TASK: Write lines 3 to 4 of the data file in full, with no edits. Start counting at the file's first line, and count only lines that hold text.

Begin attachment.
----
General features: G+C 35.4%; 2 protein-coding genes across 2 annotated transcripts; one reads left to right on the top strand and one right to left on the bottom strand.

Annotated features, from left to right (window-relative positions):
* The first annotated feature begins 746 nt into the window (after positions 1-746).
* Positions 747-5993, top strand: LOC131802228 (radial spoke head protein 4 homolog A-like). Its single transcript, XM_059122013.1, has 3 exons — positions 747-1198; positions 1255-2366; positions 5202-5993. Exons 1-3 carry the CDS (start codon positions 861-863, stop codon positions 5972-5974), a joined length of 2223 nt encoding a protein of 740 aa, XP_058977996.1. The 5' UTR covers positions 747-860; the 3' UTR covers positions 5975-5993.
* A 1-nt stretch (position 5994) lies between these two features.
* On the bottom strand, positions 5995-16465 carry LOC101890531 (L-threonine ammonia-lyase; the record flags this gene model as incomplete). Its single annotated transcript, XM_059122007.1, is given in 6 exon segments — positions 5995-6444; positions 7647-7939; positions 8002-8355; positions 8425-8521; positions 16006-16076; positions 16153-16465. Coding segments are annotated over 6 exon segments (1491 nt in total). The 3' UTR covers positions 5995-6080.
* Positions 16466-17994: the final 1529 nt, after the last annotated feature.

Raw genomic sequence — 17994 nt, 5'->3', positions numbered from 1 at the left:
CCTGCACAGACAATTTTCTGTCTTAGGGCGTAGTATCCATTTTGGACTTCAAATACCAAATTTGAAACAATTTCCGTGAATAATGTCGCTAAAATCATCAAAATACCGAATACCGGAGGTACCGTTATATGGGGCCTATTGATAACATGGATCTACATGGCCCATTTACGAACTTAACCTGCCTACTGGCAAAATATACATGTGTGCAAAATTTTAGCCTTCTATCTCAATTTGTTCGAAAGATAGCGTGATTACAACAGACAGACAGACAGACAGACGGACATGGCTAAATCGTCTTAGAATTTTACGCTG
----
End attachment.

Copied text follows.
* The first annotated feature begins 746 nt into the window (after positions 1-746).
* Positions 747-5993, top strand: LOC131802228 (radial spoke head protein 4 homolog A-like). Its single transcript, XM_059122013.1, has 3 exons — positions 747-1198; positions 1255-2366; positions 5202-5993. Exons 1-3 carry the CDS (start codon positions 861-863, stop codon positions 5972-5974), a joined length of 2223 nt encoding a protein of 740 aa, XP_058977996.1. The 5' UTR covers positions 747-860; the 3' UTR covers positions 5975-5993.